Where is the endpoint of the path?

Hey! I am browsing through the scripts and a beginner as I am, I cannot find the thing.

The thing: I want an object to move instantly to the Destination Point and play an animation there [since I have a sideview at all times, it is not a Target object’s location, but the closest node to it on the Path Surface. Where do I find that within scripts?


Is this an “end” parameter?

How do I move the object there really? Is this the right spot to add that thing, @aron_granberg ?


…this edit plays animation in the location of a click itself, not the endPoint of the path Player actually moves to. :frowning:


Allrightie! I managed to show the effect within Seeker.cs, but still - the “end” parameter apparently is TargetMover’s position. How do I translate this into position on the graph itself?

Full script as it is now:

My eyes are squared already.

All I need is to get coordinates of the path’s endpoint and move the effect there…

Basically what I need:

if (endpoint != endpoint)
  	effect.transform.position = endpoint;

You can get the closest point on the graph to a point using

var closestPointOnGraph = AstarPath.active.GetNearest(myPoint).position;

See https://arongranberg.com/astar/docs/usingnodes.html

That sounds like what you want.

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This put the effect in the right place.

For some odd reason the IF statement is skipped. If I comment out the first rippleEffect.Play() [which causes the effect to play all the time], the script does not register whether the mouse button is unpressed.
It does print out the ELSE log, though. Any ideas?



I would strongly recommend you not to edit the seeker script to add your game’s functionality. Do this from wherever you set the destination of the agent instead.

GetMouseButtonUp will only return true during the single frame where the user released the button, but StartPath is not guaranteed to be called during that frame.

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Oh, I see.

I guess the last question then, while I have you here:

Would it be the best way then to define public var within seeker and then use another script to call out that var and do the stuff? TargetMover script perhaps?

You should not modify the seeker script.
Somewhere in your game you assign the target the agent is moving to. Have your logic there instead.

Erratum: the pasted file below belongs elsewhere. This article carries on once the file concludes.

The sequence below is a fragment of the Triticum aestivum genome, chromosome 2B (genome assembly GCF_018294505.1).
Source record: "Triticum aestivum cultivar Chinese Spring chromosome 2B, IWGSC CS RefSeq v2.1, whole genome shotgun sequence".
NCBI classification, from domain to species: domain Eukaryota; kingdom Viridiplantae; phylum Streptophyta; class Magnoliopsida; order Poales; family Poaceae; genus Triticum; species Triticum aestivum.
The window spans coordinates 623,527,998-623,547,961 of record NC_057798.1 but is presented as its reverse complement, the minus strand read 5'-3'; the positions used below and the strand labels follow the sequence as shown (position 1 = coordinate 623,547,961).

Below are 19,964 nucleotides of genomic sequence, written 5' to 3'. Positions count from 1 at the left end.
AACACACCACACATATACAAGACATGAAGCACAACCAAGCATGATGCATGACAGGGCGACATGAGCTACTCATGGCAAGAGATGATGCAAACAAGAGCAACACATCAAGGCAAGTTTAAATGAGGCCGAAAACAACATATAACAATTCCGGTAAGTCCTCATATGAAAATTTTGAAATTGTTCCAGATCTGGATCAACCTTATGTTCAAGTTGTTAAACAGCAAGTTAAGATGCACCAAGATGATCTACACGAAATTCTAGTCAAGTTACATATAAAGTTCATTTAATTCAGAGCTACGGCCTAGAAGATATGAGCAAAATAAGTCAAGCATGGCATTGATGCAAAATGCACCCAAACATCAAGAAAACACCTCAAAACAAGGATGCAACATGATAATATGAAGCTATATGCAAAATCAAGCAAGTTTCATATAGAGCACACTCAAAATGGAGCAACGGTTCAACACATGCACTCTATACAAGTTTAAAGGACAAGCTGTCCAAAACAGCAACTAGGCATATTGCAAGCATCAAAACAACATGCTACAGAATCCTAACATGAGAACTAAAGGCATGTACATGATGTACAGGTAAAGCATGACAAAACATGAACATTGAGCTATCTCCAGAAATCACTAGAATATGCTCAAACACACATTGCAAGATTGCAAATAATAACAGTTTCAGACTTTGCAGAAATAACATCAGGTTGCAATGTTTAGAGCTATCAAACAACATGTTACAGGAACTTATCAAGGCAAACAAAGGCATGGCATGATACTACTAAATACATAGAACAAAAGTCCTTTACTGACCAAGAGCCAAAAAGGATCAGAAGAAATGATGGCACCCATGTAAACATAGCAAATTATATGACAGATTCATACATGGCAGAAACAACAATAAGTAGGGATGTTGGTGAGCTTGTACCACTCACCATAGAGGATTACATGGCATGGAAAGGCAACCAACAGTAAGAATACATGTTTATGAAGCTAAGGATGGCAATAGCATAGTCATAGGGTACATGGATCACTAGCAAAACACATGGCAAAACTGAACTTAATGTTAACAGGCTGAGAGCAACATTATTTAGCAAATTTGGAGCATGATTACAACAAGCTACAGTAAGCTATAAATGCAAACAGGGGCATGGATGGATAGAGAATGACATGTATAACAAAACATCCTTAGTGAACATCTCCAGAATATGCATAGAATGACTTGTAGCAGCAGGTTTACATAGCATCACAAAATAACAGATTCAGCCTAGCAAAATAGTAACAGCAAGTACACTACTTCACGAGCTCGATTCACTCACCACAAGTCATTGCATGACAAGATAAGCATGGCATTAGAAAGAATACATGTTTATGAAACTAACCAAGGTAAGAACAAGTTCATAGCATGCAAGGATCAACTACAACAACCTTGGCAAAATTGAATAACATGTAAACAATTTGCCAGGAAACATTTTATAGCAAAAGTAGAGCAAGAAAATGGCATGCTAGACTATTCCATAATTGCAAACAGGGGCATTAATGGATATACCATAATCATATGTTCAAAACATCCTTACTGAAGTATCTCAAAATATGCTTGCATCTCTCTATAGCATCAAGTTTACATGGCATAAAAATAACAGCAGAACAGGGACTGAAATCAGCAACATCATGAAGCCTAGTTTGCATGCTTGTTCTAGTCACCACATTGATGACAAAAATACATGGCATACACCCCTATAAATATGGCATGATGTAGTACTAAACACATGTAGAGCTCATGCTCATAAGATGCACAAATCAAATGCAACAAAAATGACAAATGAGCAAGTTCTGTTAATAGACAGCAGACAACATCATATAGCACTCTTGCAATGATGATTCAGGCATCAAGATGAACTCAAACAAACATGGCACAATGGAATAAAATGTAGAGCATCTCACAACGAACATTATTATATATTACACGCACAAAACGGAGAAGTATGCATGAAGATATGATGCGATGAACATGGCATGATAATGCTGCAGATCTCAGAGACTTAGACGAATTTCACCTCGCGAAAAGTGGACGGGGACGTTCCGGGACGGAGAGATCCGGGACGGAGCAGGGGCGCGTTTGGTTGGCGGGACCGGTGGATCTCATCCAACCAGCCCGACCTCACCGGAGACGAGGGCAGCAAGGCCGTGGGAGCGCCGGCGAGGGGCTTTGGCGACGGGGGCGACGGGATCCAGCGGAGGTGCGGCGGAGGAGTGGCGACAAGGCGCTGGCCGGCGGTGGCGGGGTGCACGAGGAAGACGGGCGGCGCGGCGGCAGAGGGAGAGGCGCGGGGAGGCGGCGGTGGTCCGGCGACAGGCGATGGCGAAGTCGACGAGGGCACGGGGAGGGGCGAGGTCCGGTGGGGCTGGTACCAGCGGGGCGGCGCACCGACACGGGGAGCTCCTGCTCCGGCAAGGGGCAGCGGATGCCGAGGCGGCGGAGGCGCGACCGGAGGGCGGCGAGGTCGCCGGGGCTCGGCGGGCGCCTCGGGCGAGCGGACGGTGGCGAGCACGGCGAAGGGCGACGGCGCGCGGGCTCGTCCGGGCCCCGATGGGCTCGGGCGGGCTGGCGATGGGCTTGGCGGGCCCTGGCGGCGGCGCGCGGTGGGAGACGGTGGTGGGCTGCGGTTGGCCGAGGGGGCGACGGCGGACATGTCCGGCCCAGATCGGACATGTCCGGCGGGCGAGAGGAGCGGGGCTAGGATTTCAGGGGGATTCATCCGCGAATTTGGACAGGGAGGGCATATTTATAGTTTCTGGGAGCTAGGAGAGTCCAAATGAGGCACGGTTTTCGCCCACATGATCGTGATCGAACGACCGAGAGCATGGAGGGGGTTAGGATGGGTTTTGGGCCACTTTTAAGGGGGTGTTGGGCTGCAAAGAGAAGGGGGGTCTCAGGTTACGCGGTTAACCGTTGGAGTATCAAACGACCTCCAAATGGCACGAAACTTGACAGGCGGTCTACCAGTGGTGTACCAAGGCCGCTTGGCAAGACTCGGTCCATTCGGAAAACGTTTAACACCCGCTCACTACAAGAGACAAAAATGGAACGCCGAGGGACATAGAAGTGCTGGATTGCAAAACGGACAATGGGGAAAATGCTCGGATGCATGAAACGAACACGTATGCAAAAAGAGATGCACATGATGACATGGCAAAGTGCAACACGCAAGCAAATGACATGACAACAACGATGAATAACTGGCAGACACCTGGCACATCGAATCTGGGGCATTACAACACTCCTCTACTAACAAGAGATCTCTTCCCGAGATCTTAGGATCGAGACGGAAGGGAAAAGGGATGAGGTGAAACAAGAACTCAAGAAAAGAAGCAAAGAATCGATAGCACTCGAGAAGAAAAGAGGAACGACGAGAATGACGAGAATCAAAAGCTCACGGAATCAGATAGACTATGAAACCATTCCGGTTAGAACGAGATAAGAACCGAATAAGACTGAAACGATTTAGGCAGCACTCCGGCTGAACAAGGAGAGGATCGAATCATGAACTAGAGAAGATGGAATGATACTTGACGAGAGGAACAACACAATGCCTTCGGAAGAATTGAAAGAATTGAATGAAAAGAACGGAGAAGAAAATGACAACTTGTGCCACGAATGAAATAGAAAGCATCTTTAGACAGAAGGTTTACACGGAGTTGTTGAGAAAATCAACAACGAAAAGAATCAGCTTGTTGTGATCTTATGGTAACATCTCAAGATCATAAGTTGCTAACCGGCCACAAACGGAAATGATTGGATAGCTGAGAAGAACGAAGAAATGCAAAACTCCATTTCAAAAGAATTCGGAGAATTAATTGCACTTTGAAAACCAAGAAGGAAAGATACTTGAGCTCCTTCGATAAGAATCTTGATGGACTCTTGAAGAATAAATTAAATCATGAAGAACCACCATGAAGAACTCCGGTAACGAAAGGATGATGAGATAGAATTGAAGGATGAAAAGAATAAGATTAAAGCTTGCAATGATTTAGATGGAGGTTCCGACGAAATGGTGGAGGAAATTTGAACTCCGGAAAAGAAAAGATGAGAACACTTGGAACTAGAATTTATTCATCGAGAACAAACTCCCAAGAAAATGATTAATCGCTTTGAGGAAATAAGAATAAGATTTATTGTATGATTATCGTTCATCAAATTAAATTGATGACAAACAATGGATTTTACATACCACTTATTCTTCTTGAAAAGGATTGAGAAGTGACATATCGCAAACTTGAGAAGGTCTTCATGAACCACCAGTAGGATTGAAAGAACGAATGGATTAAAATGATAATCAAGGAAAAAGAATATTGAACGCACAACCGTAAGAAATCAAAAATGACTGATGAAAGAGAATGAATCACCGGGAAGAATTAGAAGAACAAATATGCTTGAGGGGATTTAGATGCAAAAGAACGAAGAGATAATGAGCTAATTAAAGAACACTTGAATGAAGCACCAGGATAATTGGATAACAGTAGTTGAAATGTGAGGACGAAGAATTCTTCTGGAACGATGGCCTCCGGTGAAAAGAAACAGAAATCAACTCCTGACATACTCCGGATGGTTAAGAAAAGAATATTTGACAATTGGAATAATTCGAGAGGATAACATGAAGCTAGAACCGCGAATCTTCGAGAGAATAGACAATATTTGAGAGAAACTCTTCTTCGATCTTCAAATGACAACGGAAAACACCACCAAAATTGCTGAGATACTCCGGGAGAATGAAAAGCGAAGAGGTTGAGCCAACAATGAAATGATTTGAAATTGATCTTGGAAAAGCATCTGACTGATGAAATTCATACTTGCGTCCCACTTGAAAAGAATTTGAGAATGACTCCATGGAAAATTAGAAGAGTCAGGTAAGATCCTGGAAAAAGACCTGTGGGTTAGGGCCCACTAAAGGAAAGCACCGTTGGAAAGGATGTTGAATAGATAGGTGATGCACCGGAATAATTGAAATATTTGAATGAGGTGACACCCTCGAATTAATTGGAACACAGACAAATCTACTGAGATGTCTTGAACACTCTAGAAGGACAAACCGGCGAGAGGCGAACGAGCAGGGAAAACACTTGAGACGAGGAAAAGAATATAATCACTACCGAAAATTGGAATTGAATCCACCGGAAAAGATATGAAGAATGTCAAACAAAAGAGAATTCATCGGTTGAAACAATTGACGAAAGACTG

Sometimes it makes sense to modify the scripts the pathfinding package has, but in this case it seems like you want to create a ripple effect whenever the user clicks a particular spot. Then that should be handled in the place which actually receives the user input.
If you are using the built-in TargetMover script then that’s where I’d put it. Though I would actually recommend that you duplicate the target mover script instead of modifying the one in the pathfinding package, otherwise whenever you upgrade you will run into problems if both you and I have modified the script.

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Oh, and I just saw that you had posted a review as well. Sorry about the response delay, I’ve been super busy these last few weeks and I haven’t quite been able to answer posts in the forum as quickly as I would have liked.

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Agh, yes. I’ll gladly edit that. I do get, that you are just one person. I think I’ll have a reason to bump that star up, so, don’t be mad just yet :slight_smile:

I’ll try to move everything from the Seeker.cs. Now it’s late and tomorrow is the kid-day - I’ll report back on Thursday!

Have a nice evening \m/

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Is it Thursday already?

Looks like it works like a charm. Now just draw an acceptable art asset for this.

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I’m glad you solved it :slight_smile:
I hope you are satisfied with the support this time :), even though I was a bit slow to answer in the beginning.

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Man! It was wonderful! :smiley:

Glad to hear it!
In that case, if it’s not too much trouble, I’d appreciate if you update your review to more accurately reflect your views on the package :slight_smile:

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I know :wink:
You cought me off computer. Will gladly do that once I get home :slight_smile:

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